TWO of the largest infectious disease control authorities in the world have confirmed that good air circulation in vehicles when traveling can help deter the transmission of the COVID-19-causing virus. This runs counter to some previous declarations that it is safer to travel in vehicles with the windows shut and airconditioner recirculating air in the cabin.
Studies that were done separately by the US Center for Disease Control (CDC) and the European Center for Disease Prevention and Control (ECDC for the EU-EEA) confirmed that the COVID-19 virus can thrive and is transmitted more easily when there is poor exchange of air or confined spaces. Though also associated with increased transmission of respiratory infections, the SARS-CoV-2 can persist even in smaller droplets also called aerosols.
Confined spaces were defined as “closed indoor spaces” and included vehicles.
A study by ECED epidemiologists indicated that traveling in buses for example,–even with physical distancing,–but without outside air circulating inside the vehicles may cause multiple infections. There was evidence gathered in Italy wherein contact tracing pointed to people mingling with those who were asymptomatic or pre-symptomatic in buses.
“COVID-19 is thought to be primarily transmitted via large respiratory droplets, however, an increasing number of outbreak reports implicate the role of aerosols which can remain in the air longer. This contributed to COVID-19 outbreaks,” the study reported.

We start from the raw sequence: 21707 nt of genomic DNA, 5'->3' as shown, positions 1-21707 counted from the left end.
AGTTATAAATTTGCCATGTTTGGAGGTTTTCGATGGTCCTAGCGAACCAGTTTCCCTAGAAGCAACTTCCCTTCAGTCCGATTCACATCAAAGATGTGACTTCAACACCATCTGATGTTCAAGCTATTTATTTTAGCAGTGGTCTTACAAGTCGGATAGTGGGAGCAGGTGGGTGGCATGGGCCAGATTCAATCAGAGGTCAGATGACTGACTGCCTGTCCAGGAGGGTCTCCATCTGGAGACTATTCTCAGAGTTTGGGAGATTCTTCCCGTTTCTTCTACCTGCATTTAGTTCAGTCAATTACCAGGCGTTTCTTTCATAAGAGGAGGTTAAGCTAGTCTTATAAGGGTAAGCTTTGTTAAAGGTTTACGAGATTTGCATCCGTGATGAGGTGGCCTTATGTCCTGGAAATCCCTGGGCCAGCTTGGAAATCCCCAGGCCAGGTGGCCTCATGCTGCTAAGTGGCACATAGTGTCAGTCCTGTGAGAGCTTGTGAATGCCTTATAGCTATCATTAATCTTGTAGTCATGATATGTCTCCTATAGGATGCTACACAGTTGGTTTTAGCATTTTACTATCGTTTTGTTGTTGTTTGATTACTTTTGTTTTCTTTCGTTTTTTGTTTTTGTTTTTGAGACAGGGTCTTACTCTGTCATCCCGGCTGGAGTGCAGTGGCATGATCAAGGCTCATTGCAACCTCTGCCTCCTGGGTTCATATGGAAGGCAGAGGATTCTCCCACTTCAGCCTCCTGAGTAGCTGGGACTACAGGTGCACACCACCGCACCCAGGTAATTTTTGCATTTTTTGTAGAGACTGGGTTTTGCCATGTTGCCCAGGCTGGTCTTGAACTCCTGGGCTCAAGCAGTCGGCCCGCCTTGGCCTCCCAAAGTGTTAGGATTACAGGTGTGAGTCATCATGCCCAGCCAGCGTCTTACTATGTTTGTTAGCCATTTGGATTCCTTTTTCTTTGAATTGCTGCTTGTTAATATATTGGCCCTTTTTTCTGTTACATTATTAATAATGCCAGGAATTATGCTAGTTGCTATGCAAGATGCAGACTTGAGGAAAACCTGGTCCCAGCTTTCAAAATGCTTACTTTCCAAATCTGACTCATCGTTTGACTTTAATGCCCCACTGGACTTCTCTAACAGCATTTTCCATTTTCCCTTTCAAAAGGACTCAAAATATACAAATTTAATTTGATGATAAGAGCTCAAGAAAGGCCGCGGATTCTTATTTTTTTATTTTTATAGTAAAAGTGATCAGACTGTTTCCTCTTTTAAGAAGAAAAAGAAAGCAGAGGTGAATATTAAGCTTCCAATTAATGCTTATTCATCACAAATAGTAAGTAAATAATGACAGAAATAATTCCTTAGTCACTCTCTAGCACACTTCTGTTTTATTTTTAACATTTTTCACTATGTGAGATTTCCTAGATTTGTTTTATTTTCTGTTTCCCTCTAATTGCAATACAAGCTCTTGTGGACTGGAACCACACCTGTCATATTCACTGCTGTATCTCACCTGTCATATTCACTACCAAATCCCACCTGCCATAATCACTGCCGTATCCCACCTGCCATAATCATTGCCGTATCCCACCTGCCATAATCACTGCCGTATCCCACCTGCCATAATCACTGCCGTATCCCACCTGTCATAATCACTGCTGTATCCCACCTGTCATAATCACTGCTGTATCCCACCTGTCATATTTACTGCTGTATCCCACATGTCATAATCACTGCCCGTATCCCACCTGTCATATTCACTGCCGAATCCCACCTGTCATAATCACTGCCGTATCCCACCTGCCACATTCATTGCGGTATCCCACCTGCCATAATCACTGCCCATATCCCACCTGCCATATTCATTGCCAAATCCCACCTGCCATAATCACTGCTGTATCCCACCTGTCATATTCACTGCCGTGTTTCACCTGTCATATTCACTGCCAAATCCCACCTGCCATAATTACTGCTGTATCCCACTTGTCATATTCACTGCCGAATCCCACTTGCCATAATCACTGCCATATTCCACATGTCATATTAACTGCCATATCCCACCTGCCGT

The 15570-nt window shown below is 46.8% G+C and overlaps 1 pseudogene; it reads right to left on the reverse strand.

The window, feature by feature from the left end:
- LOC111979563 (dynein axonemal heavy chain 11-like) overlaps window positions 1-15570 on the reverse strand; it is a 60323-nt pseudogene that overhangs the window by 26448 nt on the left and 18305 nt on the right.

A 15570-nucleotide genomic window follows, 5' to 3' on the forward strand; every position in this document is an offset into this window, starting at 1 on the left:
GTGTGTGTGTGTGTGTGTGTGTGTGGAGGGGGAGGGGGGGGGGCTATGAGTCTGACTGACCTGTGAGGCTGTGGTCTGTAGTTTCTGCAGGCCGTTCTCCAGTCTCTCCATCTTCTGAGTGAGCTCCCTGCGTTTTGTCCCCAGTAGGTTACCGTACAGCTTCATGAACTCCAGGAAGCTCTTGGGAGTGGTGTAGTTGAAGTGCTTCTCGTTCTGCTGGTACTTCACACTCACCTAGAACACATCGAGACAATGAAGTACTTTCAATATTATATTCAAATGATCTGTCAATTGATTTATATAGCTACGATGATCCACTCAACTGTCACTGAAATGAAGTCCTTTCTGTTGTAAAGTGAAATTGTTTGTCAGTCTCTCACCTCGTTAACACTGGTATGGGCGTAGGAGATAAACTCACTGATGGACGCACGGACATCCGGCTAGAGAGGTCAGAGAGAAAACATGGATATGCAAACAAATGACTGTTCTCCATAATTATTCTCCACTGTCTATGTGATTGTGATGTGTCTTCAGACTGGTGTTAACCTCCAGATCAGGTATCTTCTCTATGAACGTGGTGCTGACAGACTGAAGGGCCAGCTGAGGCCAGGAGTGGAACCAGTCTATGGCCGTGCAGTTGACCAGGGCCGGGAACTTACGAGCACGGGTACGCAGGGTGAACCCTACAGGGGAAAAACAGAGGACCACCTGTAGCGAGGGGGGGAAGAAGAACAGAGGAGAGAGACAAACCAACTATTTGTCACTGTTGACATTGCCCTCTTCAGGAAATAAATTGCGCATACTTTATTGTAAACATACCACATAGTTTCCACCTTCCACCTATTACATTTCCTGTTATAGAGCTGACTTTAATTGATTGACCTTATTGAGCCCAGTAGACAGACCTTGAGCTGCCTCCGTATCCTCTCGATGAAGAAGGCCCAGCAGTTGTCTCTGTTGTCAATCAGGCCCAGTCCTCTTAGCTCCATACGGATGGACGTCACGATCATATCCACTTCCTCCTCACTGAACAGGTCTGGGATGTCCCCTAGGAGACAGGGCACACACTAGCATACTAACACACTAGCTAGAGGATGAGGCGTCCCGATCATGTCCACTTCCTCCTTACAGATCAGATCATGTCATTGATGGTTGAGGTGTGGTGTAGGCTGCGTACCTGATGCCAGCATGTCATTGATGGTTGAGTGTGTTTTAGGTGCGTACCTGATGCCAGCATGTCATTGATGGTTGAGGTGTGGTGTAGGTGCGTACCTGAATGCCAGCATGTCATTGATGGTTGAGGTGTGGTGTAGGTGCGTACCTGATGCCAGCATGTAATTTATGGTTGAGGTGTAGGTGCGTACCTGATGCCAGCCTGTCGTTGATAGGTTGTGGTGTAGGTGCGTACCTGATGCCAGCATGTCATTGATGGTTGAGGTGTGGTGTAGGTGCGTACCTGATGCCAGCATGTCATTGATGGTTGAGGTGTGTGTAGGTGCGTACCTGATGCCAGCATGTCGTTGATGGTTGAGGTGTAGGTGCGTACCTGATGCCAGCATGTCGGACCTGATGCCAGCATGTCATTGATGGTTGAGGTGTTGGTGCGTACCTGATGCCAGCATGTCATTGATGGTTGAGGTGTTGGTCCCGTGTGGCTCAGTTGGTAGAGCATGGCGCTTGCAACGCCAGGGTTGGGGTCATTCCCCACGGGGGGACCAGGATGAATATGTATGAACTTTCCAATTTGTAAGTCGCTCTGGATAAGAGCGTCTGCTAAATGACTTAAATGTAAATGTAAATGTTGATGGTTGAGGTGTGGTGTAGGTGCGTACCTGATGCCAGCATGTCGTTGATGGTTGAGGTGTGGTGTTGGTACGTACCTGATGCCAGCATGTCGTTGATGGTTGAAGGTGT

It also said that indoor environments prolong the duration of infectivity. Though factors like temperature, humidity come into play, air circulation was determined to be the major source of transmission.
“It is possible for COVID-19 aerosols to spread through air conditioning systems within a building or vehicle if the air is recirculated. Thus, good air circulation or ventilation is important in stopping the spread of the virus,” the EDEC study said.
The US CDC has similar findings also confirming that restricted airflow does contain the virus which may cause it to spread but added that in vehicles contact with high touch surfaces complicate the situation. It has offered guidance to drivers of ride-share, food-delivery and non-emergency vehicles on cleaning and disinfecting vehicles during the pandemic.
Last month, the US Mobile Air Conditioning Society (MACS) asked the Environmental Protection Agency, (EPA) the CDC and Occupational Safety and Health Administration (OSHA) for guidelines on cleaning during the pandemic, pointing to the “unique challenge” posed by car interiors.
“Each vehicle cabin is a small, self-contained, climate-controlled environment, which restricts movement, requires close contact of occupants, and repeated touching of interior surfaces,” MACS CEO Andy Fiffick said in a letter his group wrote to the CDC.
In response, the CDC provided guidelines for vehicle disinfection. These included a detailed on systems such as “blow out” which involves the use of the vehicle’s air conditioning system to expel out the possible viruses by setting the heaters on for an extended period of time. It also recommended driving with the windows down instead of having a confined space with the air conditioner on and the “recirculate” button switched on.
It is unclear in both reports if switching on the “recirculate” button in the air conditioning system will have the same function as opening the windows to allow fresh air in.